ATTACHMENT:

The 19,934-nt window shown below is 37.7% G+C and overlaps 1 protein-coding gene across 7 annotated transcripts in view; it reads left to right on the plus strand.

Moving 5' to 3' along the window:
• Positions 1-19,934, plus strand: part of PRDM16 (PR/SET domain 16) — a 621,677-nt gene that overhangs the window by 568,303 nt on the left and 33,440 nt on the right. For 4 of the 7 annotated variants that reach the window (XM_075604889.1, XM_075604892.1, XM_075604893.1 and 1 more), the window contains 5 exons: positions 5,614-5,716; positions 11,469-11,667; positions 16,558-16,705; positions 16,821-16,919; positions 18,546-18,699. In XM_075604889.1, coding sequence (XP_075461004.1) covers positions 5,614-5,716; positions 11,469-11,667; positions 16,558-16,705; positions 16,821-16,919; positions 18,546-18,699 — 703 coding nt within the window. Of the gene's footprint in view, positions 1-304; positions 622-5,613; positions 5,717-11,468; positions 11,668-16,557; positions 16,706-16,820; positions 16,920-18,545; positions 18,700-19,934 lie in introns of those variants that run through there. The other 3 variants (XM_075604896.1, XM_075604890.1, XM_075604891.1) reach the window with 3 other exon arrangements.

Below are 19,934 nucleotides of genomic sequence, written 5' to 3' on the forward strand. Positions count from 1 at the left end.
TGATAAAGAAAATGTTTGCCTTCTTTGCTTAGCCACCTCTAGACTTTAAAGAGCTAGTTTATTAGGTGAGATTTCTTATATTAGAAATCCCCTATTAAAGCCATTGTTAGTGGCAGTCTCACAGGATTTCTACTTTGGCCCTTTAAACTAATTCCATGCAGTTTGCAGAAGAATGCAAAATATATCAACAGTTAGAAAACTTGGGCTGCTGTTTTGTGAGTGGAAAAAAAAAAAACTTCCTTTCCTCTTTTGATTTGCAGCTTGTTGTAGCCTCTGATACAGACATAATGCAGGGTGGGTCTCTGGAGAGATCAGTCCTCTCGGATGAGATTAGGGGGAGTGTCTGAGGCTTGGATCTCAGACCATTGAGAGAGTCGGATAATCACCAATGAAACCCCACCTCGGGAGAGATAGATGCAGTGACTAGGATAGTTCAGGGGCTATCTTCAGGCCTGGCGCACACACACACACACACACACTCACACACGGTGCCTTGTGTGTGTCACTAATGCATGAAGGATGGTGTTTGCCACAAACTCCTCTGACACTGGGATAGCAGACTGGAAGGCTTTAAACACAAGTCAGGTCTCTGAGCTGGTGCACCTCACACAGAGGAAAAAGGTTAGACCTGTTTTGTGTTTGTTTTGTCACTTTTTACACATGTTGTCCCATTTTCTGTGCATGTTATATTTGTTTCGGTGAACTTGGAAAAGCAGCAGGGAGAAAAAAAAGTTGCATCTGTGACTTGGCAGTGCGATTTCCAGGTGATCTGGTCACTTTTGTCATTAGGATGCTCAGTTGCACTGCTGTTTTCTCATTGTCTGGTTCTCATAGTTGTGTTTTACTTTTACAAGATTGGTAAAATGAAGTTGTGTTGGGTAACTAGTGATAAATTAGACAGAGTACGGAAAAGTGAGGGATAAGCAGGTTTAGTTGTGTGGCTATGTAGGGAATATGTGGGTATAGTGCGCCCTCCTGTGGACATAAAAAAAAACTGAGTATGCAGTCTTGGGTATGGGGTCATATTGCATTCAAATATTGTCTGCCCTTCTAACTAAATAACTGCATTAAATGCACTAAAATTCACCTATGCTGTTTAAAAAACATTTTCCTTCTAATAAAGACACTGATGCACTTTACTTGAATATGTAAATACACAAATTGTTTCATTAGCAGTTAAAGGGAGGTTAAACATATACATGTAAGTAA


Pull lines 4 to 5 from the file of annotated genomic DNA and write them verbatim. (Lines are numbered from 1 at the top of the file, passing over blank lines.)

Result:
Below are 19,934 nucleotides of genomic sequence, written 5' to 3' on the forward strand. Positions count from 1 at the left end.
TGATAAAGAAAATGTTTGCCTTCTTTGCTTAGCCACCTCTAGACTTTAAAGAGCTAGTTTATTAGGTGAGATTTCTTATATTAGAAATCCCCTATTAAAGCCATTGTTAGTGGCAGTCTCACAGGATTTCTACTTTGGCCCTTTAAACTAATTCCATGCAGTTTGCAGAAGAATGCAAAATATATCAACAGTTAGAAAACTTGGGCTGCTGTTTTGTGAGTGGAAAAAAAAAAAACTTCCTTTCCTCTTTTGATTTGCAGCTTGTTGTAGCCTCTGATACAGACATAATGCAGGGTGGGTCTCTGGAGAGATCAGTCCTCTCGGATGAGATTAGGGGGAGTGTCTGAGGCTTGGATCTCAGACCATTGAGAGAGTCGGATAATCACCAATGAAACCCCACCTCGGGAGAGATAGATGCAGTGACTAGGATAGTTCAGGGGCTATCTTCAGGCCTGGCGCACACACACACACACACACACTCACACACGGTGCCTTGTGTGTGTCACTAATGCATGAAGGATGGTGTTTGCCACAAACTCCTCTGACACTGGGATAGCAGACTGGAAGGCTTTAAACACAAGTCAGGTCTCTGAGCTGGTGCACCTCACACAGAGGAAAAAGGTTAGACCTGTTTTGTGTTTGTTTTGTCACTTTTTACACATGTTGTCCCATTTTCTGTGCATGTTATATTTGTTTCGGTGAACTTGGAAAAGCAGCAGGGAGAAAAAAAAGTTGCATCTGTGACTTGGCAGTGCGATTTCCAGGTGATCTGGTCACTTTTGTCATTAGGATGCTCAGTTGCACTGCTGTTTTCTCATTGTCTGGTTCTCATAGTTGTGTTTTACTTTTACAAGATTGGTAAAATGAAGTTGTGTTGGGTAACTAGTGATAAATTAGACAGAGTACGGAAAAGTGAGGGATAAGCAGGTTTAGTTGTGTGGCTATGTAGGGAATATGTGGGTATAGTGCGCCCTCCTGTGGACATAAAAAAAAACTGAGTATGCAGTCTTGGGTATGGGGTCATATTGCATTCAAATATTGTCTGCCCTTCTAACTAAATAACTGCATTAAATGCACTAAAATTCACCTATGCTGTTTAAAAAACATTTTCCTTCTAATAAAGACACTGATGCACTTTACTTGAATATGTAAATACACAAATTGTTTCATTAGCAGTTAAAGGGAGGTTAAACATATACATGTAAGTAA